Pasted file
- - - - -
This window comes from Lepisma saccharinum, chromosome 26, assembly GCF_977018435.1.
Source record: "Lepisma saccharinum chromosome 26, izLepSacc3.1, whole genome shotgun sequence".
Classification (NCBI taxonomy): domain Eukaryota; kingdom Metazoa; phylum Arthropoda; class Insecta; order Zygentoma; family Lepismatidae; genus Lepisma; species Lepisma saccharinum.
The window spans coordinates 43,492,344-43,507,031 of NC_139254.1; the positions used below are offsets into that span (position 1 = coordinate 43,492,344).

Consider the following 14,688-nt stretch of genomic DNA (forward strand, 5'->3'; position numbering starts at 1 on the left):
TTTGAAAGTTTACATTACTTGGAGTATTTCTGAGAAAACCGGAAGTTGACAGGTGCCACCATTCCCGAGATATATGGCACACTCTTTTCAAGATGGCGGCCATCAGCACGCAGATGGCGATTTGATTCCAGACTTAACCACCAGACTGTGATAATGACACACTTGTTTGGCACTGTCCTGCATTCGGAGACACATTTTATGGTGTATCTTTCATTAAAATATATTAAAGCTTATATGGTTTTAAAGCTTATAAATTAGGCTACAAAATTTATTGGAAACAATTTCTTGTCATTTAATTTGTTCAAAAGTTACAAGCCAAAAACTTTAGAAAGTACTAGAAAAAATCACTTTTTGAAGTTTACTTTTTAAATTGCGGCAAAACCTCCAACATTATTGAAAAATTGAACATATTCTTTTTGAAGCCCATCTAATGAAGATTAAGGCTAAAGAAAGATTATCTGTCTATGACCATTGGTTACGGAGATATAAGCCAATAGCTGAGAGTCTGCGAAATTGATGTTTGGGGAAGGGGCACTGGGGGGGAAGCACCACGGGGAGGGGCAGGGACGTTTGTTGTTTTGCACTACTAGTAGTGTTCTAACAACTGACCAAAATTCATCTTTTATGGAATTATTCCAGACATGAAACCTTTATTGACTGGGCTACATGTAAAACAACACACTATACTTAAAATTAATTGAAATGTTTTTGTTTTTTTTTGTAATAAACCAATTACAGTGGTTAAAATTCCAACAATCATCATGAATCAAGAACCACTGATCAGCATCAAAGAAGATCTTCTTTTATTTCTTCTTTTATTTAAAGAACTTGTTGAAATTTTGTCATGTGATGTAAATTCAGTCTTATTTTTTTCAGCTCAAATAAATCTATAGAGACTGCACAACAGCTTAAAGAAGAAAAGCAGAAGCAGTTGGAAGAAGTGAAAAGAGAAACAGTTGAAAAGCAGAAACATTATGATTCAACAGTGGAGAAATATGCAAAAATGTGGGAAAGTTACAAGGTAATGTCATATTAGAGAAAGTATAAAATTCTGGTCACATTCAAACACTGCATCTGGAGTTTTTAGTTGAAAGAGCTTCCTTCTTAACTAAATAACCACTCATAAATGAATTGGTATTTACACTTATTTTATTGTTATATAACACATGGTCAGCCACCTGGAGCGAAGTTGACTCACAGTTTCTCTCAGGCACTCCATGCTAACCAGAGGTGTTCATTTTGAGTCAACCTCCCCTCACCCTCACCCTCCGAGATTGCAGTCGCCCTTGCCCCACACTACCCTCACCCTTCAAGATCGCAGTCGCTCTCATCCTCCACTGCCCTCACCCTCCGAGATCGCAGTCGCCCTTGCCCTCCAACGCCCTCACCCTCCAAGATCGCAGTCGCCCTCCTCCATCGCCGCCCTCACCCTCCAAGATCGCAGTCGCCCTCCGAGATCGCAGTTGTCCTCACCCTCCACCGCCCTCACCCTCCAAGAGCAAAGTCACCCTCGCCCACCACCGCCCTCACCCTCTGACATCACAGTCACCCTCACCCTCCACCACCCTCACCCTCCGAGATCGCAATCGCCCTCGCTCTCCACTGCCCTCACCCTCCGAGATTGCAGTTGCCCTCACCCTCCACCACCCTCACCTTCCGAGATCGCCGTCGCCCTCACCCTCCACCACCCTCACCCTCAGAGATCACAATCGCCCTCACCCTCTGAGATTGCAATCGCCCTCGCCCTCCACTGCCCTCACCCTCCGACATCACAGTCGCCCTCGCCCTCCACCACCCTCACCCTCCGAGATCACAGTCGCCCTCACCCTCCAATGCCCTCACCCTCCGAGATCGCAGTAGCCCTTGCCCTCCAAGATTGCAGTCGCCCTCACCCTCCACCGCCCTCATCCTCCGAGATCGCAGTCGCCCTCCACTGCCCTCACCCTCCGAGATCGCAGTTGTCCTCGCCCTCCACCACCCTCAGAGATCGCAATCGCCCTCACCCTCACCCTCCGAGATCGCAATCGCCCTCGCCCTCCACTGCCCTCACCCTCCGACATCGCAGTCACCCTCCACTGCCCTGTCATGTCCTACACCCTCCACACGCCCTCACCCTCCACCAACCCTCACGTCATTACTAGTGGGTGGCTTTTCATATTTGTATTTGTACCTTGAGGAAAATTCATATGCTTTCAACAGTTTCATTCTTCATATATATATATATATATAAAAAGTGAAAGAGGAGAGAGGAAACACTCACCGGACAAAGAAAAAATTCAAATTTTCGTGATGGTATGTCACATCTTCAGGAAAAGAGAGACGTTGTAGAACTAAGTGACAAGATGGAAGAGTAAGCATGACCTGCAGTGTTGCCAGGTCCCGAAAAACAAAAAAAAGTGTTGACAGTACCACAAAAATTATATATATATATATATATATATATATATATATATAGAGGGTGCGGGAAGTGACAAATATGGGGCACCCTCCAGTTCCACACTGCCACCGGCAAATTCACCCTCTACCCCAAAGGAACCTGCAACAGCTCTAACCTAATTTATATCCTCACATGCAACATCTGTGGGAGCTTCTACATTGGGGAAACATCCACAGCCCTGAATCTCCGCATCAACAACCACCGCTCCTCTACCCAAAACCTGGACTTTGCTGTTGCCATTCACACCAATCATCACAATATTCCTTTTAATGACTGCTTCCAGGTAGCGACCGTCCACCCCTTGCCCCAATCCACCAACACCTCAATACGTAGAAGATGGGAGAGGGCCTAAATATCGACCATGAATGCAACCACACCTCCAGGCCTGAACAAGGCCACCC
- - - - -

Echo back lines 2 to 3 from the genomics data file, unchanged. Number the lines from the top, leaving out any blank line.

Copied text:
Source record: "Lepisma saccharinum chromosome 26, izLepSacc3.1, whole genome shotgun sequence".
Classification (NCBI taxonomy): domain Eukaryota; kingdom Metazoa; phylum Arthropoda; class Insecta; order Zygentoma; family Lepismatidae; genus Lepisma; species Lepisma saccharinum.